dagga farms take root in us

Farmers are buying vineyards across the US state of Washington, hoping to establish roots in the area and capitalise on the booming wine industry.

Farmers are buying vineyards across the US state of Washington, hoping to establish roots in the area and capitalise on the booming wine industry.

Some of those vineyards, however, are producing tens of thousands of illegal dagga plants - a crop that could easily surpass grapes in value this year - while authorities believe some of these land owners are living in Mexico.

So far this year, law enforcement officials in the Yakima valley have converged on seven vineyards that had been converted to dagga operations.

At least five had been recently purchased - the buyers are still being tracked - and one had been leased to dagga growers by an unknowing owner.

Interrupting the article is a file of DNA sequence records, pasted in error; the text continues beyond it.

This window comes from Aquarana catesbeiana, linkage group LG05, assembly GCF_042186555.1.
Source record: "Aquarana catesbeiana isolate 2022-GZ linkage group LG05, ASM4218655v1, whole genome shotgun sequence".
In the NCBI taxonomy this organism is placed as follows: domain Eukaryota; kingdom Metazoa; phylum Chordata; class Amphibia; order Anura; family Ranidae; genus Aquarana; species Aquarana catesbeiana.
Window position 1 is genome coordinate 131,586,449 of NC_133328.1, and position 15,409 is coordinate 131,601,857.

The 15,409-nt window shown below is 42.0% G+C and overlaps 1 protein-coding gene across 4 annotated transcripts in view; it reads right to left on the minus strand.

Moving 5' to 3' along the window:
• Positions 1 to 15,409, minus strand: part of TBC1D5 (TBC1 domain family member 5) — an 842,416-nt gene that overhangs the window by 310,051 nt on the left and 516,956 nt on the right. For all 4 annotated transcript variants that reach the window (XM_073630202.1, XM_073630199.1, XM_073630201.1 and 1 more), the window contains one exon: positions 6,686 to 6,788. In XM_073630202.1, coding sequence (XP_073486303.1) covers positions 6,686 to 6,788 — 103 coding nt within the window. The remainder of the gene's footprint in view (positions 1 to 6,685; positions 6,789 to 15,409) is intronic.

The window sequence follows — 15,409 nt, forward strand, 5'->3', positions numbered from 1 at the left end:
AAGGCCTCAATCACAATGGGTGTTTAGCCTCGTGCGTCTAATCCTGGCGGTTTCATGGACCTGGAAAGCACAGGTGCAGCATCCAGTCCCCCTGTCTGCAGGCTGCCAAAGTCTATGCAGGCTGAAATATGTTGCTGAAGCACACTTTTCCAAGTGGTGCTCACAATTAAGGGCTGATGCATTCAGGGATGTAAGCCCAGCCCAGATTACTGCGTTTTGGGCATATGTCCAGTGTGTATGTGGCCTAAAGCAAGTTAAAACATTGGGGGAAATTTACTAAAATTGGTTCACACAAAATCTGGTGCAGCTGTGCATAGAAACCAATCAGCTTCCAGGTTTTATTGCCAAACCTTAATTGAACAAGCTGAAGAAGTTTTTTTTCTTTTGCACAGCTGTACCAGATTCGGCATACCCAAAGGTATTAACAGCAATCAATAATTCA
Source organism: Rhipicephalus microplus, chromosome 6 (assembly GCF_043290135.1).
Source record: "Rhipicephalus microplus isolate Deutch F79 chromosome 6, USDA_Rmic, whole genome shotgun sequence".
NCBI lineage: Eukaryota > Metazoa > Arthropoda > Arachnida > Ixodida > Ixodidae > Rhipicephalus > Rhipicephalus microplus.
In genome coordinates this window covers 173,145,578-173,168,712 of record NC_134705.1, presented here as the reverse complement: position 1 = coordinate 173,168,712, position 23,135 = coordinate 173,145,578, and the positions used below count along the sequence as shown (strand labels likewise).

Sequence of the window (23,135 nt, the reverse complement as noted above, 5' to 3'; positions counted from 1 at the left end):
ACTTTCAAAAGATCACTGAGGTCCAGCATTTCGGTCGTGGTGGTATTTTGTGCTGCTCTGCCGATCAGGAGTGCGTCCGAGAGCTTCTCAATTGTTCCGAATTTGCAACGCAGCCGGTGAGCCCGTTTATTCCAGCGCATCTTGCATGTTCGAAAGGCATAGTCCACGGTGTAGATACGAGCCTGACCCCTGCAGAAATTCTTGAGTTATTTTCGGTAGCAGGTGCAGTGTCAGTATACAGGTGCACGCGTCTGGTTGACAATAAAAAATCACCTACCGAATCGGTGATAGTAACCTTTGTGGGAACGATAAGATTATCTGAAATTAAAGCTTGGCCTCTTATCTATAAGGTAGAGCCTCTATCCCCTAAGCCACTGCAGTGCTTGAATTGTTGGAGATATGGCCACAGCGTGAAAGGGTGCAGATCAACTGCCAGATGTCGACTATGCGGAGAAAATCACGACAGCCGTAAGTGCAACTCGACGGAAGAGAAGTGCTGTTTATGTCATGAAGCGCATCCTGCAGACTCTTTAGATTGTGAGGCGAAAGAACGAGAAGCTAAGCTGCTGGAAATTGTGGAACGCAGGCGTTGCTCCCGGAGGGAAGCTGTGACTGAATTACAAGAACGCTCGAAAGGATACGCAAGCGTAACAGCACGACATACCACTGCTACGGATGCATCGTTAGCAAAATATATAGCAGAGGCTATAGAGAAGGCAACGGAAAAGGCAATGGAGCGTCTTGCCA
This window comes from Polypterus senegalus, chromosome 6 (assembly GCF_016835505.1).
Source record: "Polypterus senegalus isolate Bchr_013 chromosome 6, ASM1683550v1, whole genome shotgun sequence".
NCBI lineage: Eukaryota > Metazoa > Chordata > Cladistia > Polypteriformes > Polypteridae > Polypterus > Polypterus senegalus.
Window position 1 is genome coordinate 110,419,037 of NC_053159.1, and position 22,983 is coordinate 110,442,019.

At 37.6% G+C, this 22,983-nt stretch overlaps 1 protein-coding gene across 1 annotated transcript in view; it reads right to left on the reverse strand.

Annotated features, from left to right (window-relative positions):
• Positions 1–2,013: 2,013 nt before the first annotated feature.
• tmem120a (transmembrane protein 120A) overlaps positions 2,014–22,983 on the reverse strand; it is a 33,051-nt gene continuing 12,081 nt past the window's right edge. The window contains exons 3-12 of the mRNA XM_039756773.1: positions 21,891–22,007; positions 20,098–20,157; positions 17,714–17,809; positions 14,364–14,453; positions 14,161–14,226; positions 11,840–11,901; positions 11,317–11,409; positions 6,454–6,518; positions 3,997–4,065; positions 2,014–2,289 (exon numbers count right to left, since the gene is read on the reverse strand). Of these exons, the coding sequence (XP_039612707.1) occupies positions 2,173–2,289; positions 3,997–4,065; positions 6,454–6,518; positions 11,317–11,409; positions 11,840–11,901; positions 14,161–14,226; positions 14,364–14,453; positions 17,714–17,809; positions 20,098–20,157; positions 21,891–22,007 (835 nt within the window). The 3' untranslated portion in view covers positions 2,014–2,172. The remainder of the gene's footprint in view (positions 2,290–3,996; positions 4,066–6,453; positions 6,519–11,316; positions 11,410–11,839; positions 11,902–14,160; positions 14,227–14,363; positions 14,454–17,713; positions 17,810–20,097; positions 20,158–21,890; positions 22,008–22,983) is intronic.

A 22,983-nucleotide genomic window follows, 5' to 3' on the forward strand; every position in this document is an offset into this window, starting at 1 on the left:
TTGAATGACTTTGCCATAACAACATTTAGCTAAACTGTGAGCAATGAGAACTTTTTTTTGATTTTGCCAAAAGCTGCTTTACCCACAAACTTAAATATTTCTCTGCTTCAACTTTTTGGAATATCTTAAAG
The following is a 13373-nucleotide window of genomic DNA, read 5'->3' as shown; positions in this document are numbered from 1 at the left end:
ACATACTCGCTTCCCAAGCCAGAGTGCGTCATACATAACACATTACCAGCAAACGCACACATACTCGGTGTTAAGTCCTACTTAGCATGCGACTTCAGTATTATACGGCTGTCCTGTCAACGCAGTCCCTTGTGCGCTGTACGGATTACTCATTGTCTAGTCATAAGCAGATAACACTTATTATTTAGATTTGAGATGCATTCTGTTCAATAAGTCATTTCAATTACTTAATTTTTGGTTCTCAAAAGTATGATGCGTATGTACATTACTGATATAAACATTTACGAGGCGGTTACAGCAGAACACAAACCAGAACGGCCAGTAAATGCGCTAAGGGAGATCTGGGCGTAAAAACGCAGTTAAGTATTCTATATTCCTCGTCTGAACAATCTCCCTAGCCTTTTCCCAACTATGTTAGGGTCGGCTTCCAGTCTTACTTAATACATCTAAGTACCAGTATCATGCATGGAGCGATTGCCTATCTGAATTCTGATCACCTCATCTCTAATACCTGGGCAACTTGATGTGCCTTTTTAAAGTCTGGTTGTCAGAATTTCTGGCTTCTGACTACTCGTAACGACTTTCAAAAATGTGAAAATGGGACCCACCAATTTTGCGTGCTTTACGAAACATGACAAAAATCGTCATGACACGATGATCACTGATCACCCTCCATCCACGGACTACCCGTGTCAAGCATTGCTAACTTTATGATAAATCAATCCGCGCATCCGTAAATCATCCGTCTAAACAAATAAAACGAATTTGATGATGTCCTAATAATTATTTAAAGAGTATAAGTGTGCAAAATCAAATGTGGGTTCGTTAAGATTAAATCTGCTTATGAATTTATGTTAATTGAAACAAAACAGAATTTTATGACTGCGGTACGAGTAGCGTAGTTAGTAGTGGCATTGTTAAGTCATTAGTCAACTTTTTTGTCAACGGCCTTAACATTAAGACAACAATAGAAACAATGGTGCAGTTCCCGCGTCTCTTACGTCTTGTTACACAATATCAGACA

Dagga growers aren't just hiding their crops in national forests and random cornfields any more, said Washington State Patrol Sergeant Richard Beghtol.

"They are able to amass a huge amount of money and are using that money to go out and buy land to do their marijuana cultivation.

"It's their big moneymaker," Beghtol said.

Washington's central valley, home to acres of fruit orchards and hop fields, has long been recognised as an important pipeline in the drug trade with easy access to Seattle, Portland and points east.

Crackdowns at the Canadian and Mexican borders have made it more difficult to ship dagga into the US, prompting dealers to establish US growing operations.

A bust of more than 60000 plants on the Yakama Indian Reservation in 2004, one of the biggest nationwide at the time, was traced to organised crime in Mexico and valued at more than R260million.

By 2006, authorities were seizing more than 144000 dagga plants across Washington state. - Sapa-AP

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